- By Mike Gunderloy
- February 28, 2005
CodeRush for Visual Studio
Las Vegas, Nevada
One of the smartest things that Microsoft did with the Visual Studio series
of products (most recently Visual Studio .NET) was expose a wide variety of
extensibility points for third-party developers to work with. This has resulted
in a big market for tools to make writing code a more productive activity. I've
experimented with a bunch of these tools, and while many of them are excellent,
if you forced me to uninstall all but one, these days I'd be keeping
CodeRush isn't just one easily-described tool; it's a whole suite of
improvements to the Visual Studio .NET editor. For starters, it makes things
just plain look better. There are icons to indicate the visibility of
methods (and you can click on them to change, for example, Public to Private).
There are little arrows to indicate flow-of-control changes such as Exit For
statements (click to see an animation showing where the flow goes next). There
are lines to indicate which If groups with which End If (and yes, all this works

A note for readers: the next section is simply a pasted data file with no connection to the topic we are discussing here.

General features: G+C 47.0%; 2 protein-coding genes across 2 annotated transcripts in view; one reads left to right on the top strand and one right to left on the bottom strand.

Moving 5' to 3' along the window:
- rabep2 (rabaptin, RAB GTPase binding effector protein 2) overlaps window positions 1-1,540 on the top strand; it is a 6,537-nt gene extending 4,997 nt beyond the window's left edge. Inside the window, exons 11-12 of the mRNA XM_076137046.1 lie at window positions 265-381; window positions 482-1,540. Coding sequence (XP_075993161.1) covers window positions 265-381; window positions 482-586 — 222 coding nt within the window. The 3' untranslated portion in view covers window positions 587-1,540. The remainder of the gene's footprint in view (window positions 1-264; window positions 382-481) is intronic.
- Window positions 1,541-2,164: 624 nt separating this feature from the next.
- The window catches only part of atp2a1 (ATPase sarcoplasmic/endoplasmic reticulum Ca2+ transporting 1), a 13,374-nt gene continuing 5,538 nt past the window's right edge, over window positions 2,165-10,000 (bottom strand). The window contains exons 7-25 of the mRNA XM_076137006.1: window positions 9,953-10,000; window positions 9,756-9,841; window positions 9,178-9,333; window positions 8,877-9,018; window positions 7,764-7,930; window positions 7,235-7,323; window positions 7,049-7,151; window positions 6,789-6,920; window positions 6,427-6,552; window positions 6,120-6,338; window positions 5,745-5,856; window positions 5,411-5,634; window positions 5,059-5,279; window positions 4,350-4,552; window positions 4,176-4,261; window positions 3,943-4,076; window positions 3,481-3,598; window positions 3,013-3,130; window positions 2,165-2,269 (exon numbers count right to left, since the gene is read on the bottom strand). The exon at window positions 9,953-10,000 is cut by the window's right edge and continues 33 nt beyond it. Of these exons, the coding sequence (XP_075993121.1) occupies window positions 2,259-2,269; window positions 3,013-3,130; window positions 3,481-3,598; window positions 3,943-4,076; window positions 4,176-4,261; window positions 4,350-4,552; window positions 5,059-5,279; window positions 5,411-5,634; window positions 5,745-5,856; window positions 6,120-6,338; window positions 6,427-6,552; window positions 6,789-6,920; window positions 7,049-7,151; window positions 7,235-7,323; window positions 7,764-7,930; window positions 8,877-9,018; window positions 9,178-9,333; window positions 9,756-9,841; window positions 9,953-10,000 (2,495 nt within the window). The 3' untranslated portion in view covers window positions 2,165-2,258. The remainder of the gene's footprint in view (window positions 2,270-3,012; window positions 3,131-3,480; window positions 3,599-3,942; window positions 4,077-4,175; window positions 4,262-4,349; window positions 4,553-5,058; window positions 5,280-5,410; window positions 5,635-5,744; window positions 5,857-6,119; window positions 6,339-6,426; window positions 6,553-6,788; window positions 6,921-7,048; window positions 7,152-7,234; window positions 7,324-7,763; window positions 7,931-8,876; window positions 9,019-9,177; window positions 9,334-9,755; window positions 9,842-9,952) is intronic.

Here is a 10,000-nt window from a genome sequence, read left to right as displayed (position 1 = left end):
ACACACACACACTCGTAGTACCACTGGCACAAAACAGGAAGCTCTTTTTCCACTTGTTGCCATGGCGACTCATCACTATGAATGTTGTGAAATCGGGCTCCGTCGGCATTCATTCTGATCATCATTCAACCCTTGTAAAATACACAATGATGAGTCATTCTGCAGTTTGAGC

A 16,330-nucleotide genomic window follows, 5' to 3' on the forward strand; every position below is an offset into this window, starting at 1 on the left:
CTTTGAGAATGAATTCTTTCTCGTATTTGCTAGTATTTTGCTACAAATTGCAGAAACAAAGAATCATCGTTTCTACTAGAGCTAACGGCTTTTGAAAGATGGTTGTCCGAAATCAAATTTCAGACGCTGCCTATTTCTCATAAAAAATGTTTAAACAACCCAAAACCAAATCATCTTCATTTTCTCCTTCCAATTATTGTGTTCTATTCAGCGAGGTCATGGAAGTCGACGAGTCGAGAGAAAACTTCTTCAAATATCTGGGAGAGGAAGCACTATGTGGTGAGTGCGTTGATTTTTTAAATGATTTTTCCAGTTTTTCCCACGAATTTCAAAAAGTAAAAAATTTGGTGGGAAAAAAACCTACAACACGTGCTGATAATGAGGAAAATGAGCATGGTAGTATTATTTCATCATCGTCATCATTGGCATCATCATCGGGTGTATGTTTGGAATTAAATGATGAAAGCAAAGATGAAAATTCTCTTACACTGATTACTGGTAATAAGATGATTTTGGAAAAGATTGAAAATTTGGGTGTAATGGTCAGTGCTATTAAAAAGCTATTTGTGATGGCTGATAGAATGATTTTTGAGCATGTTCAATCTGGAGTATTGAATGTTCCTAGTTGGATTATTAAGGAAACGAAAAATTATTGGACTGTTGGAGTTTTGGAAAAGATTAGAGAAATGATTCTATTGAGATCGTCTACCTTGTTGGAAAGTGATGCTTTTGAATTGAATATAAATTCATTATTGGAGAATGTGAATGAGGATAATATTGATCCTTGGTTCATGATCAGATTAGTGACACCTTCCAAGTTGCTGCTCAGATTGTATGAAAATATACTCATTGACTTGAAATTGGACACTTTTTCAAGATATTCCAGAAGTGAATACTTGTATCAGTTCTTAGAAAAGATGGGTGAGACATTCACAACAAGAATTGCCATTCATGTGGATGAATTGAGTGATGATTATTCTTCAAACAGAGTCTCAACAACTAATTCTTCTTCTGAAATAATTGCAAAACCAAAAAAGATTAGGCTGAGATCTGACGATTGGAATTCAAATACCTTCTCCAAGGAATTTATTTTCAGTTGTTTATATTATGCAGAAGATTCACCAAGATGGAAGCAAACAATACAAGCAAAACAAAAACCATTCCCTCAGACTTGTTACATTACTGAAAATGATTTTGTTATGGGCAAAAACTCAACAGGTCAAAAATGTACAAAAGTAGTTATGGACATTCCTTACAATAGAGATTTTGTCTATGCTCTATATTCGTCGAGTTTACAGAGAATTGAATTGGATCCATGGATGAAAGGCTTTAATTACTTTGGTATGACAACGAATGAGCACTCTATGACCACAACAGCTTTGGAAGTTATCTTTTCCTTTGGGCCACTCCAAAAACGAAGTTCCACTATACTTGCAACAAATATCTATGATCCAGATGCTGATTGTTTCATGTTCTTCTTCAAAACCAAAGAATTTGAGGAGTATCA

in C# as well as VB .NET). There's much nicer hiding for hidden regions. Once
you see this stuff in action you'll wonder why Microsoft didn't think of having
some decent visual designers work on their editor years ago.
You also get a fully-customizable templating system. Type pi followed by a
space to get the skeleton for an integer property, complete with getter and
setter - but only if the cursor is somewhere that this would make syntactic
sense, otherwise the template won't expand. CodeRush has a good selection of
such templates built in, and you can add your own. Templates also work well with
markers and links - markers give you a stack of locations that the cursor will
jump to as you press the Escape key, and links let you type one place and have
the same keystrokes repeat elsewhere (so, for example, you don't have to type
the same variable name three times when building that new property).
Other goodies include the ability to quickly extend the selection or embed
the selection in useful things like a try/catch block, navigation tools that let
you jump to a method in your code easily, and smart cut and paste tools that can
infer what you want to do based on the cursor location. There are also plenty of
extensibility hooks in CodeRush itself, and an API that lets you program it.
There's usually an evaluation copy of CodeRush available on the Developer
Express site, so go there to check it out!
Mike Gunderloy has been developing software for a quarter-century now, and writing about it for nearly as long. He walked away from a .NET development career in 2006 and has been a happy Rails user ever since. Mike blogs at A Fresh Cup.